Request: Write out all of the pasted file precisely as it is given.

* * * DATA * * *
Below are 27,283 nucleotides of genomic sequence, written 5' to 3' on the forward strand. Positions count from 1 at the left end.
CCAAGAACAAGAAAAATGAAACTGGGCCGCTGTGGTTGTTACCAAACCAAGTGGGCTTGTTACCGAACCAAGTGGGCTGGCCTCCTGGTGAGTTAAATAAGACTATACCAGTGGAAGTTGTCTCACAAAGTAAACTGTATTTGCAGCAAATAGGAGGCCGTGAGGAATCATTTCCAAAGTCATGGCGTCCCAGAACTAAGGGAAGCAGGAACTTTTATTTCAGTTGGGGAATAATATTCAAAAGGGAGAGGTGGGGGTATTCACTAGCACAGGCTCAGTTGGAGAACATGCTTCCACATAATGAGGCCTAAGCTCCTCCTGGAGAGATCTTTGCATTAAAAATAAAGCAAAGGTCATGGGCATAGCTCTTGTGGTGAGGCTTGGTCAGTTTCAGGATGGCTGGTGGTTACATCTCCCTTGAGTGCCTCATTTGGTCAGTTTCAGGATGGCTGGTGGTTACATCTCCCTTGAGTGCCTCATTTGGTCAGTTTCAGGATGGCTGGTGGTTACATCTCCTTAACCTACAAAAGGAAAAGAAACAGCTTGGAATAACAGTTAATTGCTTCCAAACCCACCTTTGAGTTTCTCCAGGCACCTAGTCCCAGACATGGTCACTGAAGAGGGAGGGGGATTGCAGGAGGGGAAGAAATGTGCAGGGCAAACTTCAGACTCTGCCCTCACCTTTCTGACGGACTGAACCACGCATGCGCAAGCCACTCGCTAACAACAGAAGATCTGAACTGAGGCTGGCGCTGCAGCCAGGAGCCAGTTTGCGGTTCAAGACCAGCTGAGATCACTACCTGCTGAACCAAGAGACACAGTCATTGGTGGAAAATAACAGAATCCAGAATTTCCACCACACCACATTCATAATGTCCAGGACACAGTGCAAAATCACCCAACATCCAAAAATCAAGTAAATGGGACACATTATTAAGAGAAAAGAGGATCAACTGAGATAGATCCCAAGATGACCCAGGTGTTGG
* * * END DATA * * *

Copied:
Below are 27,283 nucleotides of genomic sequence, written 5' to 3' on the forward strand. Positions count from 1 at the left end.
CCAAGAACAAGAAAAATGAAACTGGGCCGCTGTGGTTGTTACCAAACCAAGTGGGCTTGTTACCGAACCAAGTGGGCTGGCCTCCTGGTGAGTTAAATAAGACTATACCAGTGGAAGTTGTCTCACAAAGTAAACTGTATTTGCAGCAAATAGGAGGCCGTGAGGAATCATTTCCAAAGTCATGGCGTCCCAGAACTAAGGGAAGCAGGAACTTTTATTTCAGTTGGGGAATAATATTCAAAAGGGAGAGGTGGGGGTATTCACTAGCACAGGCTCAGTTGGAGAACATGCTTCCACATAATGAGGCCTAAGCTCCTCCTGGAGAGATCTTTGCATTAAAAATAAAGCAAAGGTCATGGGCATAGCTCTTGTGGTGAGGCTTGGTCAGTTTCAGGATGGCTGGTGGTTACATCTCCCTTGAGTGCCTCATTTGGTCAGTTTCAGGATGGCTGGTGGTTACATCTCCCTTGAGTGCCTCATTTGGTCAGTTTCAGGATGGCTGGTGGTTACATCTCCTTAACCTACAAAAGGAAAAGAAACAGCTTGGAATAACAGTTAATTGCTTCCAAACCCACCTTTGAGTTTCTCCAGGCACCTAGTCCCAGACATGGTCACTGAAGAGGGAGGGGGATTGCAGGAGGGGAAGAAATGTGCAGGGCAAACTTCAGACTCTGCCCTCACCTTTCTGACGGACTGAACCACGCATGCGCAAGCCACTCGCTAACAACAGAAGATCTGAACTGAGGCTGGCGCTGCAGCCAGGAGCCAGTTTGCGGTTCAAGACCAGCTGAGATCACTACCTGCTGAACCAAGAGACACAGTCATTGGTGGAAAATAACAGAATCCAGAATTTCCACCACACCACATTCATAATGTCCAGGACACAGTGCAAAATCACCCAACATCCAAAAATCAAGTAAATGGGACACATTATTAAGAGAAAAGAGGATCAACTGAGATAGATCCCAAGATGACCCAGGTGTTGG